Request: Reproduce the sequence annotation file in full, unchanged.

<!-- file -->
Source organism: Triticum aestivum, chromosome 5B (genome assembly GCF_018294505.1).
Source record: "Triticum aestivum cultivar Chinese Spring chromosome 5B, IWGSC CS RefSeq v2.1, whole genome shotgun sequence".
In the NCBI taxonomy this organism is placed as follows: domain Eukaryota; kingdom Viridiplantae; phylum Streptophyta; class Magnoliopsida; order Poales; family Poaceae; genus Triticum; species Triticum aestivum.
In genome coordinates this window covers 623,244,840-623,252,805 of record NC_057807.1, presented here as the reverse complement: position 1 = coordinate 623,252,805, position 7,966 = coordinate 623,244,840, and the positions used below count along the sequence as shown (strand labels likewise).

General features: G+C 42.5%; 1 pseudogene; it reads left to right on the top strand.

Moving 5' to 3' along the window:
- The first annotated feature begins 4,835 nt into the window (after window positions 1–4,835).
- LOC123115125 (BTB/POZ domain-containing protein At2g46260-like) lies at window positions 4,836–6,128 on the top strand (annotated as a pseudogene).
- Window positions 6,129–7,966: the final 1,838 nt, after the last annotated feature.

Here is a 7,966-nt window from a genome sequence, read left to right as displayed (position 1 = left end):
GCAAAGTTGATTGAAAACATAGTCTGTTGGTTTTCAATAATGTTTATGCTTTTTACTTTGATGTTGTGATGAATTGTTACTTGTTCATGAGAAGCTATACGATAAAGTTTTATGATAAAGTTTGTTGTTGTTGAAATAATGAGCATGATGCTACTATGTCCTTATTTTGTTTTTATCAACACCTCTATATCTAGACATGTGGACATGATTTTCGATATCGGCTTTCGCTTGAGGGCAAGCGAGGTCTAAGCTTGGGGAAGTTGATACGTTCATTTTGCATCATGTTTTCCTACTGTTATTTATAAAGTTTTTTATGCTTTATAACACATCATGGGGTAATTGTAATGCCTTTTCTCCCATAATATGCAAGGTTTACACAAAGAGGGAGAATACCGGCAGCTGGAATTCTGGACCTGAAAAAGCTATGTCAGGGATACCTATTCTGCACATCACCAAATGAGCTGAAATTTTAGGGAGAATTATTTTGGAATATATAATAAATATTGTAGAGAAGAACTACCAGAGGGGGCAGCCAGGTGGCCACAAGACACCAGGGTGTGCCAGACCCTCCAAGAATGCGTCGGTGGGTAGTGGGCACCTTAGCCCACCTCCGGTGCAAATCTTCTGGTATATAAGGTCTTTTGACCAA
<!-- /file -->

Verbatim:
Source organism: Triticum aestivum, chromosome 5B (genome assembly GCF_018294505.1).
Source record: "Triticum aestivum cultivar Chinese Spring chromosome 5B, IWGSC CS RefSeq v2.1, whole genome shotgun sequence".
In the NCBI taxonomy this organism is placed as follows: domain Eukaryota; kingdom Viridiplantae; phylum Streptophyta; class Magnoliopsida; order Poales; family Poaceae; genus Triticum; species Triticum aestivum.
In genome coordinates this window covers 623,244,840-623,252,805 of record NC_057807.1, presented here as the reverse complement: position 1 = coordinate 623,252,805, position 7,966 = coordinate 623,244,840, and the positions used below count along the sequence as shown (strand labels likewise).

General features: G+C 42.5%; 1 pseudogene; it reads left to right on the top strand.

Moving 5' to 3' along the window:
- The first annotated feature begins 4,835 nt into the window (after window positions 1–4,835).
- LOC123115125 (BTB/POZ domain-containing protein At2g46260-like) lies at window positions 4,836–6,128 on the top strand (annotated as a pseudogene).
- Window positions 6,129–7,966: the final 1,838 nt, after the last annotated feature.

Here is a 7,966-nt window from a genome sequence, read left to right as displayed (position 1 = left end):
GCAAAGTTGATTGAAAACATAGTCTGTTGGTTTTCAATAATGTTTATGCTTTTTACTTTGATGTTGTGATGAATTGTTACTTGTTCATGAGAAGCTATACGATAAAGTTTTATGATAAAGTTTGTTGTTGTTGAAATAATGAGCATGATGCTACTATGTCCTTATTTTGTTTTTATCAACACCTCTATATCTAGACATGTGGACATGATTTTCGATATCGGCTTTCGCTTGAGGGCAAGCGAGGTCTAAGCTTGGGGAAGTTGATACGTTCATTTTGCATCATGTTTTCCTACTGTTATTTATAAAGTTTTTTATGCTTTATAACACATCATGGGGTAATTGTAATGCCTTTTCTCCCATAATATGCAAGGTTTACACAAAGAGGGAGAATACCGGCAGCTGGAATTCTGGACCTGAAAAAGCTATGTCAGGGATACCTATTCTGCACATCACCAAATGAGCTGAAATTTTAGGGAGAATTATTTTGGAATATATAATAAATATTGTAGAGAAGAACTACCAGAGGGGGCAGCCAGGTGGCCACAAGACACCAGGGTGTGCCAGACCCTCCAAGAATGCGTCGGTGGGTAGTGGGCACCTTAGCCCACCTCCGGTGCAAATCTTCTGGTATATAAGGTCTTTTGACCAA